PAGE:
Vaginoscopy Against Standard Treatment: a randomised controlled trial.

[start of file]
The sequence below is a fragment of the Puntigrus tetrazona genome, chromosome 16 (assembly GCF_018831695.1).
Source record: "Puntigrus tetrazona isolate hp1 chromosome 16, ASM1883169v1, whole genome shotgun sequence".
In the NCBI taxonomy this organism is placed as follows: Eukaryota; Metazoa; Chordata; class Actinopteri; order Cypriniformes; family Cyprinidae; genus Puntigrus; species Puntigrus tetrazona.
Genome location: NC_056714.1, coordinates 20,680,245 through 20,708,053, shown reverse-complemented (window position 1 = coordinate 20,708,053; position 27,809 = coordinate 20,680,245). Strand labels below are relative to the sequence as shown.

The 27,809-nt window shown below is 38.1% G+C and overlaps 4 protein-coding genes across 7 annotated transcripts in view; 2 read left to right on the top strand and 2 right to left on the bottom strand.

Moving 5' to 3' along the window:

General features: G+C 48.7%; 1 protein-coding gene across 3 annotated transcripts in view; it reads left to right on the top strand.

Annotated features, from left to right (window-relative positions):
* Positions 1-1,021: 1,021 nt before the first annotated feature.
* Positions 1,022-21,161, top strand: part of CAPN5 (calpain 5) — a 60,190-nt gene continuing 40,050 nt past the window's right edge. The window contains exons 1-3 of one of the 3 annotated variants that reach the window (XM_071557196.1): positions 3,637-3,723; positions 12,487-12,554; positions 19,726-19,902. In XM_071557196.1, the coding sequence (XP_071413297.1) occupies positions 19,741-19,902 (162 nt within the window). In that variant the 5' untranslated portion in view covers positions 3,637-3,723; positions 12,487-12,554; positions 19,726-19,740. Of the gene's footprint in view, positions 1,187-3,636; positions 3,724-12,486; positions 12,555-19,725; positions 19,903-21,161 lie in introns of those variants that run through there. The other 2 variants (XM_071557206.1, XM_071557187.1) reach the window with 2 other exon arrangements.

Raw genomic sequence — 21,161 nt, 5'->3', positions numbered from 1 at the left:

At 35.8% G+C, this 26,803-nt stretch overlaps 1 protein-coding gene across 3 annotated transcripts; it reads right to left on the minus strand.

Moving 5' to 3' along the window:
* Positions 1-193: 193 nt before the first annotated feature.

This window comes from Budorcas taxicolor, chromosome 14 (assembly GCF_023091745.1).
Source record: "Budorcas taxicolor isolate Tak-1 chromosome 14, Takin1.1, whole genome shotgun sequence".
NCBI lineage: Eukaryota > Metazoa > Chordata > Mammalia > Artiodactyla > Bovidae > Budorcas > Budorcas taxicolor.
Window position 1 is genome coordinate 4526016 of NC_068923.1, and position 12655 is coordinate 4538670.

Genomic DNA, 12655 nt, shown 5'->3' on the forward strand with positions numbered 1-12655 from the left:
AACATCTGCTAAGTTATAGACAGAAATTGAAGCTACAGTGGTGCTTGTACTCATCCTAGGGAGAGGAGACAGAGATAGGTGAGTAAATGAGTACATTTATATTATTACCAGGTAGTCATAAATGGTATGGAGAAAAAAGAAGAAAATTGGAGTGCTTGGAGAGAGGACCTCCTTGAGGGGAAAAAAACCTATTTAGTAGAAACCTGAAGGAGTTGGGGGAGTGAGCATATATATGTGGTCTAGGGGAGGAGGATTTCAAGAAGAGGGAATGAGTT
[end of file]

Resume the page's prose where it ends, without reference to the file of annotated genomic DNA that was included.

OBJECTIVE: To evaluate whether vaginoscopy or standard hysteroscopy was more successful in the outpatient setting. DESIGN: Randomised controlled multicentre trial. SETTING: Outpatient hysteroscopy clinics at two UK hospitals. POPULATION: 1597 women aged 16 or older undergoing an outpatient hysteroscopy. METHODS: Women were allocated to vaginoscopy or standard hysteroscopy using third party randomisation stratified by menopausal status with no blinding of participants or clinicians. MAIN OUTCOME MEASURES: The primary outcome was 'success', a composite endpoint defined as: a complete procedure, no complications, a level of pain acceptable to the patient, and no sign of genitourinary tract infection 2 weeks after the procedure. RESULTS: Vaginoscopy was significantly more successful than standard hysteroscopy [647/726 (89%) versus 621/734 (85%), respectively; relative risk (RR) 1.05, 95% CI 1.01-1.10; P = 0.01]. The median time taken to complete vaginoscopy was 2 minutes compared with 3 minutes for standard hysteroscopy (P < 0.001). The mean pain score was 42.7 for vaginoscopy, which was significantly less than standard hysteroscopy 46.4 (P = 0.02). Operative complications occurred in five women receiving vaginoscopy and 19 women receiving standard hysteroscopy (RR 0.26, 95% CI 0.10-0.69). CONCLUSIONS: Vaginoscopy is quicker to perform, less painful, and more successful than standard hysteroscopy and therefore should be considered the technique of choice for outpatient hysteroscopy. TWEETABLE ABSTRACT: Vaginoscopy is quicker to perform, less painful, and more successful than standard hysteroscopy.